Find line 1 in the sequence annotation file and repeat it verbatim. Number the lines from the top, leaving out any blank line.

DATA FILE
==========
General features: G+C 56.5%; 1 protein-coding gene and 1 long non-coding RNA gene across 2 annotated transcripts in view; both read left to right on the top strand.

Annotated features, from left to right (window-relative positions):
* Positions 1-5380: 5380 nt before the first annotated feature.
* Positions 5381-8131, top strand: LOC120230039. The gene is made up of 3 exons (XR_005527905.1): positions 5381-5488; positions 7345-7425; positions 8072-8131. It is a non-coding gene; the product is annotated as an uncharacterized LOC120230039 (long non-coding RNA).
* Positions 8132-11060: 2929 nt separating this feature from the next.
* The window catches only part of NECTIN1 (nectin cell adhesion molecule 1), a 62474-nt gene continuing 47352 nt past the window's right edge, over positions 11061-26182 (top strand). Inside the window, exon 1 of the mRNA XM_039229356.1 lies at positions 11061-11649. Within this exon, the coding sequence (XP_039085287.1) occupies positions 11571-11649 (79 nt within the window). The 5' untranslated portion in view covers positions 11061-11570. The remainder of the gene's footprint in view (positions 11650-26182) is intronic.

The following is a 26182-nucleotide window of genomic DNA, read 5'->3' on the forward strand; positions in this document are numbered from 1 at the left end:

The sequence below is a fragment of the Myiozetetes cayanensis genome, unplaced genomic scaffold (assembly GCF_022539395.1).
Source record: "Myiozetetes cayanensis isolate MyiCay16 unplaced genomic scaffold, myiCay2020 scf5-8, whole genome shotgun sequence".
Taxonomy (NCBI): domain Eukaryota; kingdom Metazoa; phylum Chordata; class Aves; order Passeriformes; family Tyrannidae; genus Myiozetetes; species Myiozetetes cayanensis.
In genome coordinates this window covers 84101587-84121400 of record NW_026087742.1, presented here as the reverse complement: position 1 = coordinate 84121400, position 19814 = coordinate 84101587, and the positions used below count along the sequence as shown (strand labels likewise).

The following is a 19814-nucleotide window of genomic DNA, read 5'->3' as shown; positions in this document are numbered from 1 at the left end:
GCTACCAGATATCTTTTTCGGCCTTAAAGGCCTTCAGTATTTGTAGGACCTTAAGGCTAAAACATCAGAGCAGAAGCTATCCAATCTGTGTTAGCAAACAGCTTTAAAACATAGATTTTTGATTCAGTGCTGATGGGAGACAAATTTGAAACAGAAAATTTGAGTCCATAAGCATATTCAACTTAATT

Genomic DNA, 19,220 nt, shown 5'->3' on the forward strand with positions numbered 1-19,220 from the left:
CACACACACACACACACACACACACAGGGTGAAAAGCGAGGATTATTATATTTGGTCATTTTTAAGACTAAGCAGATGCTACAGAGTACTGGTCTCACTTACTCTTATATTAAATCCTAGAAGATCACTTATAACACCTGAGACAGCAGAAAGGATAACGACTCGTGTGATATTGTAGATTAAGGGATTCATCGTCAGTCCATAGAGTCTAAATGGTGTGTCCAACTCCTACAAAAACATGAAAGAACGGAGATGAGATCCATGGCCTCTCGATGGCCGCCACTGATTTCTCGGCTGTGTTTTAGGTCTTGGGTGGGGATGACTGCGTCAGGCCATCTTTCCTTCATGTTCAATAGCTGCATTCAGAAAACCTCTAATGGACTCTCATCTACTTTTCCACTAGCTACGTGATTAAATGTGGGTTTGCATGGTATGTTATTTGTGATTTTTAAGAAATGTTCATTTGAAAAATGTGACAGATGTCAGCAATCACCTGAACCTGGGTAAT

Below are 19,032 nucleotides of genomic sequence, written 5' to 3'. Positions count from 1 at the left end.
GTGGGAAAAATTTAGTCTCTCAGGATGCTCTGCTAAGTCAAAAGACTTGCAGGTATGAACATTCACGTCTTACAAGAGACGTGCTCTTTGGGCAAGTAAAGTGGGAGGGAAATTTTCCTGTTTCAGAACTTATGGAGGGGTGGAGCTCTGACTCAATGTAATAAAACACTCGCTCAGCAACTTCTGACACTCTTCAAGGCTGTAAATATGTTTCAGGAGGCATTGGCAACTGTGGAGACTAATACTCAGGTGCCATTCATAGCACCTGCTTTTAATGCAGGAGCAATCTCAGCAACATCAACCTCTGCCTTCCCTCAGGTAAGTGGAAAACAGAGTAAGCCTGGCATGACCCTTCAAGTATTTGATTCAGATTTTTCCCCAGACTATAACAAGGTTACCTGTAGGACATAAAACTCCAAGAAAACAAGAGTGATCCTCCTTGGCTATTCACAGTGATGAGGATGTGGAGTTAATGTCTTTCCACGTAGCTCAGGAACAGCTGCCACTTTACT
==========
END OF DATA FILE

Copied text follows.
General features: G+C 56.5%; 1 protein-coding gene and 1 long non-coding RNA gene across 2 annotated transcripts in view; both read left to right on the top strand.